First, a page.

Disclaimer: There is a lot more involved in editing a WordPress theme. Since you’ll be editing something that might break your website, it’s best to have a backup at the ready. You can create either a manual cloud backup or use a plugin for creating one.
It’s better to be safe than having your site break because you forgot to enter a semi-colon after a particular piece of code. With that in mind, let’s dive deep into editing our WordPress theme.
Consider Using a Plugin Instead of Editing Code in Child Theme
Now, this might sound like sort of a buzzkill, but really, it’s in your best interest to use a plugin.
If you want to modify and improve the elements of your WordPress theme, it’s better to do it using a plugin. This statement holds even more true if you’re editing a child theme.
For example, if you want to add a tracking code on your WordPress site like Google Analytics, then you can use a plugin instead of manually adding the code inside the <head> section.
There are plugins like MonsterInsights that let you add the Google Analytics code without having to touch a single piece of code. Also, you can use built-in options from WordPress theme providers like BeTheme that you can use to add code easily. The latter, however, is a premium theme so you might not find that option in a regular theme.
Use the In-Dashboard WordPress Code Editor
To edit the HTML code on your website, you can use the in-dashboard code editor as well. While we don’t recommend this method since it involves using the code-editor, it is worth knowing that it is an option you can use.
You can access the WordPress code editor by going to Appearance > Themes.
See the warning? It’s present because many times, webmasters edit the code through this method only to see this site break. Unless you have a WordPress developer current with you, you should avoid it.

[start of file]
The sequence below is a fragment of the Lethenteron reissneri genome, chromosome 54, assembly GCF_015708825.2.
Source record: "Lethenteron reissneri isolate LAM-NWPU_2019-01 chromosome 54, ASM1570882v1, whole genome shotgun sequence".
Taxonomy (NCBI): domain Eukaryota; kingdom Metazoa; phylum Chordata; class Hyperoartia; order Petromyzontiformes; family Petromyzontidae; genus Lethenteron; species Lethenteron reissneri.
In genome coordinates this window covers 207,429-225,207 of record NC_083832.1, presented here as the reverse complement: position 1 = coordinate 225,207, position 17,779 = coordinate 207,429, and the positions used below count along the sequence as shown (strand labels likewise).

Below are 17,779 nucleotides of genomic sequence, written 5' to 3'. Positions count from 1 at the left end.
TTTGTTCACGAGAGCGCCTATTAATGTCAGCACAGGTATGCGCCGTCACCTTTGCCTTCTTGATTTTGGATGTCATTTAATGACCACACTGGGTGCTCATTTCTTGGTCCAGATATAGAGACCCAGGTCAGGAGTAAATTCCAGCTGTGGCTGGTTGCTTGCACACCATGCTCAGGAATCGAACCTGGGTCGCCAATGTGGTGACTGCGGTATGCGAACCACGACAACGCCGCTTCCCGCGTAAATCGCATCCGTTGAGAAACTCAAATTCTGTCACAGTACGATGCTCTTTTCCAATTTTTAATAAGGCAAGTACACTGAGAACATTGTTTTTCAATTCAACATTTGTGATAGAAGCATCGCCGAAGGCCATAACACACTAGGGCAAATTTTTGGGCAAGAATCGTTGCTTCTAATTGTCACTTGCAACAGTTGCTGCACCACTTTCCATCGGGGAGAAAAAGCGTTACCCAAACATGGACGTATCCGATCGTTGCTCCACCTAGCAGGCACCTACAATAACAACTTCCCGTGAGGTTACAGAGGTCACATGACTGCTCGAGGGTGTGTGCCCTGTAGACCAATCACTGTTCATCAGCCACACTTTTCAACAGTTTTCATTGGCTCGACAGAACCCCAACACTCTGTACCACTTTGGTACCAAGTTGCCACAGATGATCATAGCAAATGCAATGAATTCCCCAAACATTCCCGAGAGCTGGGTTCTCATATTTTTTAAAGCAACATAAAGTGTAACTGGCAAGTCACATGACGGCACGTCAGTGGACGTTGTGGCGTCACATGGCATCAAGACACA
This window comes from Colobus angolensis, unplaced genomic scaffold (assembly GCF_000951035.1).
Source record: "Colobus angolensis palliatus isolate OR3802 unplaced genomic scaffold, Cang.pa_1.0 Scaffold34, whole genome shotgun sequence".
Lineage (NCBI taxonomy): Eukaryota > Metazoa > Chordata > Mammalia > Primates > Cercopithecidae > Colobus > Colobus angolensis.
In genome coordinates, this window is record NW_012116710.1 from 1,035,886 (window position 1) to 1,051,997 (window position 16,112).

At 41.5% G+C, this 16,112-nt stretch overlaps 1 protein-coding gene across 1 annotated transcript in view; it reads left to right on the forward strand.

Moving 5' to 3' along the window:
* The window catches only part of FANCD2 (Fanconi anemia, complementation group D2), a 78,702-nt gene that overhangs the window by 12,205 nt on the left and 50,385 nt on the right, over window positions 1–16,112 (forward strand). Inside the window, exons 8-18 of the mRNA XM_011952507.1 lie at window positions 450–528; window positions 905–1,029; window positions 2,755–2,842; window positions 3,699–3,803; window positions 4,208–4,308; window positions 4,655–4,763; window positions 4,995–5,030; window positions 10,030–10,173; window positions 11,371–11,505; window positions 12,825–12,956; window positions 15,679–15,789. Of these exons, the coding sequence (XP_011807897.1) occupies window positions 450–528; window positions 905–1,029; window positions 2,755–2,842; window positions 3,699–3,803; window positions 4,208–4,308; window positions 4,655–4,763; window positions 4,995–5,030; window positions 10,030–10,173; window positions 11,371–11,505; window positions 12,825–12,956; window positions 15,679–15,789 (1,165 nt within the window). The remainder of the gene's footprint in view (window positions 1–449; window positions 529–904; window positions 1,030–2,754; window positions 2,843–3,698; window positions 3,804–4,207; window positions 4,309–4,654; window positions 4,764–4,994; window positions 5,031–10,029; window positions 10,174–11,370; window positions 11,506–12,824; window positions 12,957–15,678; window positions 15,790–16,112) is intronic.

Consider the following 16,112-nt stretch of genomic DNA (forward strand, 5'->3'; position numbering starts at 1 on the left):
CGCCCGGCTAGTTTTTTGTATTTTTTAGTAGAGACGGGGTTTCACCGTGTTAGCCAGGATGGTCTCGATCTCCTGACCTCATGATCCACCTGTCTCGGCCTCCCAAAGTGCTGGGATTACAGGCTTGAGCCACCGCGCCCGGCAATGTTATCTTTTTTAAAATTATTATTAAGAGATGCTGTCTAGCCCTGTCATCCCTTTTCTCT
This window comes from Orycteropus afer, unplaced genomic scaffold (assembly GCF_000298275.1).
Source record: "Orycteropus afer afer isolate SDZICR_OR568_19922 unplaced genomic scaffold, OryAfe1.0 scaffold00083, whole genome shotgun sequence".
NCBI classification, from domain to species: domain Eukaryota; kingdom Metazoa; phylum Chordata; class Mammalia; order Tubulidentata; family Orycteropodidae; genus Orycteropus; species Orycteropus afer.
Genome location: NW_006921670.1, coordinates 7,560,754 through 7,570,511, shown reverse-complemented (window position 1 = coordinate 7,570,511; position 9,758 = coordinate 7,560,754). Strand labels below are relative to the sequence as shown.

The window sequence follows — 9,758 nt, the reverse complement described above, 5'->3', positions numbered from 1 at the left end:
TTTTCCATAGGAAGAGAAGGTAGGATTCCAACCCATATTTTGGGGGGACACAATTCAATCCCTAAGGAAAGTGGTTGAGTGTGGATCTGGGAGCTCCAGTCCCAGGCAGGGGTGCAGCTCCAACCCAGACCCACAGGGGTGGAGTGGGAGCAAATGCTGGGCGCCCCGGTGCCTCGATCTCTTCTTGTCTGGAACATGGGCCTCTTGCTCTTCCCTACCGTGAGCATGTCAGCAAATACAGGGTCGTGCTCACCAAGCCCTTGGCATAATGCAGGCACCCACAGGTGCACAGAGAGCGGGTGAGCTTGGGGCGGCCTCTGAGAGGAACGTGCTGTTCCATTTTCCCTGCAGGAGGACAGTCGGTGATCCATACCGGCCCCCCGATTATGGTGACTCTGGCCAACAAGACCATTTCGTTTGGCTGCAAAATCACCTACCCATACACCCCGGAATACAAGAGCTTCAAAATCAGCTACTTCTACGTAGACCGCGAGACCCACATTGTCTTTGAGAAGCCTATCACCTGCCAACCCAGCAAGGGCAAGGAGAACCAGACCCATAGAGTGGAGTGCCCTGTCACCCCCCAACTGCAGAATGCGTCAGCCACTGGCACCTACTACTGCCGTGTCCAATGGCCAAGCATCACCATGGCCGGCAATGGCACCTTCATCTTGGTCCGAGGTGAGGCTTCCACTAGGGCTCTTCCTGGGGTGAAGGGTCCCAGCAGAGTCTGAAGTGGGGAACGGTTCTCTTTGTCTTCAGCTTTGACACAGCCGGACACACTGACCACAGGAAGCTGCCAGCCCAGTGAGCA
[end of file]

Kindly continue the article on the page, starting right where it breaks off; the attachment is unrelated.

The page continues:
For this article, click on the “I Understand” button to continue.
When you’re inside the Theme Editor, you can edit the various WordPress code files by using the sidebar navigation.
In this post, we showed how you could edit the code of WordPress page or post on Gutenberg and the Classic Editor.
To conclude this article, we’ll leave you with a few best practices that you can look at:
- Instead of making direct edits to the parent theme, make edits to the child theme. This helps you avoid breaking certain elements on your WordPress site.
- If you want to edit the HTML of your WordPress website, then always look for a plugin solution that can help edit for you. While you’re adding a dependency, it’s better than editing the codebase of your site without the presence of a developer.
- Whenever you’re editing the theme of your website, keep a backup of your website to revert back to in the event something goes wrong.
- If you want to edit the CSS code of a particular theme, you can use a plugin like Simple CSS.
Editing the codebase can seem like a tricky job. With the right tools, however, you can get up and running with editing code and customize your site to a significant degree.
Don’t want to tinker with the code yourself? Get the help of professional WordPress developers.